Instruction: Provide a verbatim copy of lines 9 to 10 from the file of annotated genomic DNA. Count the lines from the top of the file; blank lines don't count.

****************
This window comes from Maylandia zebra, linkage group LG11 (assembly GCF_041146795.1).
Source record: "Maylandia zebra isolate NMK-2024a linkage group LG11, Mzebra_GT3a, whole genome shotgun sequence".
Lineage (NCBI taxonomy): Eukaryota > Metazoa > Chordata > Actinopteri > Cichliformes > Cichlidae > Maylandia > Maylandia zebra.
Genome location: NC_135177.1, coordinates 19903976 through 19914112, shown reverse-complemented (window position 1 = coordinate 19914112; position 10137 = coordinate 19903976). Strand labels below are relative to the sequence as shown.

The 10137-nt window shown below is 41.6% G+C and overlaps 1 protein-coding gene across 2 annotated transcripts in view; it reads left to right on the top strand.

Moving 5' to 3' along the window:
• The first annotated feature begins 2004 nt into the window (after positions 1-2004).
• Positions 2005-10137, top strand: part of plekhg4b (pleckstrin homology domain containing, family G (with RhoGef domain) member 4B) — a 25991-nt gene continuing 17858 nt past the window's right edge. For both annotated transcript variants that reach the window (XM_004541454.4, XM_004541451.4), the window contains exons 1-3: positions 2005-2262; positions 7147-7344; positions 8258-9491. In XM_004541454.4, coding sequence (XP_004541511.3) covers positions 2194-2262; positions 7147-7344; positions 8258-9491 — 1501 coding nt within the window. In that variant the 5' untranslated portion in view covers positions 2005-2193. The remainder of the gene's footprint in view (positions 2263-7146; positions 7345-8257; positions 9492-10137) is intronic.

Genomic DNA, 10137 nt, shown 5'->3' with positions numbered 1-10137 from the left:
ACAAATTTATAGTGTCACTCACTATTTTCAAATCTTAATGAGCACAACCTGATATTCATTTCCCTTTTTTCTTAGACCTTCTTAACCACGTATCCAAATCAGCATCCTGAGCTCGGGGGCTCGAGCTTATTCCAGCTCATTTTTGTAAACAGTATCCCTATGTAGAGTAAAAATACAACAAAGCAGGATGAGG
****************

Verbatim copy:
Genomic DNA, 10137 nt, shown 5'->3' with positions numbered 1-10137 from the left:
ACAAATTTATAGTGTCACTCACTATTTTCAAATCTTAATGAGCACAACCTGATATTCATTTCCCTTTTTTCTTAGACCTTCTTAACCACGTATCCAAATCAGCATCCTGAGCTCGGGGGCTCGAGCTTATTCCAGCTCATTTTTGTAAACAGTATCCCTATGTAGAGTAAAAATACAACAAAGCAGGATGAGG